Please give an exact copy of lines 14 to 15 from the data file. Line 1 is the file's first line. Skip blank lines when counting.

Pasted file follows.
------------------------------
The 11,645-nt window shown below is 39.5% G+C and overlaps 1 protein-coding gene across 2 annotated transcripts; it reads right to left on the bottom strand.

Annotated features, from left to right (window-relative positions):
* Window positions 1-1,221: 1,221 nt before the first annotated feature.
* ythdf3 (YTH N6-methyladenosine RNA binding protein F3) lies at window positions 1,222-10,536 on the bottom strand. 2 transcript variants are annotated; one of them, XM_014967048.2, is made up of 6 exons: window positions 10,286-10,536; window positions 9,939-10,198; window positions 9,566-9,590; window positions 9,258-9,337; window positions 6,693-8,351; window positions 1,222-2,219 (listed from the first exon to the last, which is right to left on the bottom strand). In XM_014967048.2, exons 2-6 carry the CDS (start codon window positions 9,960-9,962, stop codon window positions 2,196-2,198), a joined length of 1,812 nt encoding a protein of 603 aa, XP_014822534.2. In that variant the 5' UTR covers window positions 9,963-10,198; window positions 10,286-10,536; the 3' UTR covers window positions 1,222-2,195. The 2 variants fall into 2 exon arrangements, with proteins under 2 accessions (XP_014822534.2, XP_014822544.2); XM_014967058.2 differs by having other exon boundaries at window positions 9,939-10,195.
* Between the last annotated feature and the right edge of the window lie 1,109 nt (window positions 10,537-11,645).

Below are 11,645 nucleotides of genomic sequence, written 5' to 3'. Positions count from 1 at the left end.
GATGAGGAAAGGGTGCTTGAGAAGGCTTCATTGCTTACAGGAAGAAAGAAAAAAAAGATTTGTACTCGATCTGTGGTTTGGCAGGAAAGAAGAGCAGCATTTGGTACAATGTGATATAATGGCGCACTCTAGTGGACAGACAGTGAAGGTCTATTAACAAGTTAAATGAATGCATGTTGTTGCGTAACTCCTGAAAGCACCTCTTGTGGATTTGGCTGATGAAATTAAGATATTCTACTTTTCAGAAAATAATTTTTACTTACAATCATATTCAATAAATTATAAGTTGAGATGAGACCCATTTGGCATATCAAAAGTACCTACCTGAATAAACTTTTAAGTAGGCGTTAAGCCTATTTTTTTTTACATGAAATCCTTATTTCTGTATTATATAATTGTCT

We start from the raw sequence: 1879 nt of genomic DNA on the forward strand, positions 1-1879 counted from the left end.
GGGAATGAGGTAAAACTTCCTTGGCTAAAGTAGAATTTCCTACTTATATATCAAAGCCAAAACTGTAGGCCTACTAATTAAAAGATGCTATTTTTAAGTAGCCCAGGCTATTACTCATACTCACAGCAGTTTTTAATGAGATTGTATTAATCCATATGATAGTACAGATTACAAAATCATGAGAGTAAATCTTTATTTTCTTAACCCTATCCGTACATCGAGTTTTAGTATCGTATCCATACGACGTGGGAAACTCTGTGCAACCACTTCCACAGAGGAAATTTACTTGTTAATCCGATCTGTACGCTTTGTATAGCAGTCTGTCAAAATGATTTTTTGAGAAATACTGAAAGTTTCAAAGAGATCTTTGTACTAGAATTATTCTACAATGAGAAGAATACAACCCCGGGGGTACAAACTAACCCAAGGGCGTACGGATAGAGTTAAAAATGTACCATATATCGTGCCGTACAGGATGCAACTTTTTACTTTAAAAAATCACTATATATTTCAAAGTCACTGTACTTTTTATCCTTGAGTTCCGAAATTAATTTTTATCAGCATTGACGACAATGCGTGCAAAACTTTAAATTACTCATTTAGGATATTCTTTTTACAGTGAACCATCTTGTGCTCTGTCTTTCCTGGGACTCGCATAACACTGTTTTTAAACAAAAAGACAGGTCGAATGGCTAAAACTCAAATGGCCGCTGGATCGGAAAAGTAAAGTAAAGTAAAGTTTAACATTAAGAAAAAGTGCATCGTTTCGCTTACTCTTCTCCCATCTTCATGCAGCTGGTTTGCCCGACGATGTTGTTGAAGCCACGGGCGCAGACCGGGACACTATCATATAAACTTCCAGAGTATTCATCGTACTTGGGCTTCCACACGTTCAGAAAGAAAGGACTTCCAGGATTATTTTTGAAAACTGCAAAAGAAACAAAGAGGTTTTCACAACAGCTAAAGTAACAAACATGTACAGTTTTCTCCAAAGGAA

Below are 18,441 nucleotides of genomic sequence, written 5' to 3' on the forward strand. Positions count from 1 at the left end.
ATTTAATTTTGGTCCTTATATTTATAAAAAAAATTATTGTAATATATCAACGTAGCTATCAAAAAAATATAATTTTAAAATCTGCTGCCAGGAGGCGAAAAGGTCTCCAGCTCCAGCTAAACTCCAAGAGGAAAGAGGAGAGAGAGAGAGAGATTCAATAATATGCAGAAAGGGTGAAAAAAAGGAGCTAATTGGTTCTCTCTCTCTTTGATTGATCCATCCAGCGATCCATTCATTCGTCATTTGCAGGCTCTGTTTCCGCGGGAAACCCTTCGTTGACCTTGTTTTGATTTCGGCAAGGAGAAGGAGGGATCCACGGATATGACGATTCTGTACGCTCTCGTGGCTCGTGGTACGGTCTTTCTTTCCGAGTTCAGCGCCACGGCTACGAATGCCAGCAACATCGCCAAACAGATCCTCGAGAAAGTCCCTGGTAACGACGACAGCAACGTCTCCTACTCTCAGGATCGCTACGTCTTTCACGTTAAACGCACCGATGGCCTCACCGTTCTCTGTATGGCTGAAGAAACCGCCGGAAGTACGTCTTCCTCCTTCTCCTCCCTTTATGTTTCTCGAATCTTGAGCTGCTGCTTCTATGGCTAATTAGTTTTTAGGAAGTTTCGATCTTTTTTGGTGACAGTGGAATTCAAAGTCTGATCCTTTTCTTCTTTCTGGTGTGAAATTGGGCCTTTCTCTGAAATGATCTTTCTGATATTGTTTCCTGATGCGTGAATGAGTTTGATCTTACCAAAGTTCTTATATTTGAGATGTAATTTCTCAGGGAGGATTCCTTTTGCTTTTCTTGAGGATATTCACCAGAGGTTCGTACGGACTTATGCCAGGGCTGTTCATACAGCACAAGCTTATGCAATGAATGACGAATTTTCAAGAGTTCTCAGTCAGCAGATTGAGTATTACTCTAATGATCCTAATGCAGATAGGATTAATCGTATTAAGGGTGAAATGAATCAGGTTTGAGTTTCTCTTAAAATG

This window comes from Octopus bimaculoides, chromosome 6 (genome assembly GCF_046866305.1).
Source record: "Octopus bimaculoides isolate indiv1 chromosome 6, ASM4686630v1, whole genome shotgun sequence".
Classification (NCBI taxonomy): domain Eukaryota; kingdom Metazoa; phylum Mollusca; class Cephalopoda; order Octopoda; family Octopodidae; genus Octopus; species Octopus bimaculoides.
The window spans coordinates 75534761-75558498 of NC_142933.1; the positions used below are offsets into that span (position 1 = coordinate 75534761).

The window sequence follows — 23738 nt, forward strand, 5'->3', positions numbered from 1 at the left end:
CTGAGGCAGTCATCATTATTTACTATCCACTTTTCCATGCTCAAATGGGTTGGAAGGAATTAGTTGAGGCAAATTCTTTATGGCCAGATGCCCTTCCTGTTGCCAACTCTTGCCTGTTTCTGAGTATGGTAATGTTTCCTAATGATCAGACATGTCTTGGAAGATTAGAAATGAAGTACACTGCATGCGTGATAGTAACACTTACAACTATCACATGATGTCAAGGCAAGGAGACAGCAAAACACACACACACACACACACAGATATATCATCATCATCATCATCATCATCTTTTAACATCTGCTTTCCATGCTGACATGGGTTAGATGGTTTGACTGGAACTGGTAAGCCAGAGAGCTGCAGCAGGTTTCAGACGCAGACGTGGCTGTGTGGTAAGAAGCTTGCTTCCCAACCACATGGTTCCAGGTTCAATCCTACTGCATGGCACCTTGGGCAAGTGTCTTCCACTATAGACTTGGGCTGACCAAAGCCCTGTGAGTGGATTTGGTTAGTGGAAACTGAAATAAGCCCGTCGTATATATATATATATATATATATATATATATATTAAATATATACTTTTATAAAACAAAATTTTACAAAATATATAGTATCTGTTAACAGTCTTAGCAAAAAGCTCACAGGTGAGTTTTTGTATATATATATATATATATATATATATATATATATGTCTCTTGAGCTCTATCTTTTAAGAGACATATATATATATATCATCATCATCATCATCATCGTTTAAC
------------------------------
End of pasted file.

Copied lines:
Classification (NCBI taxonomy): domain Eukaryota; kingdom Metazoa; phylum Mollusca; class Cephalopoda; order Octopoda; family Octopodidae; genus Octopus; species Octopus bimaculoides.
The window spans coordinates 75534761-75558498 of NC_142933.1; the positions used below are offsets into that span (position 1 = coordinate 75534761).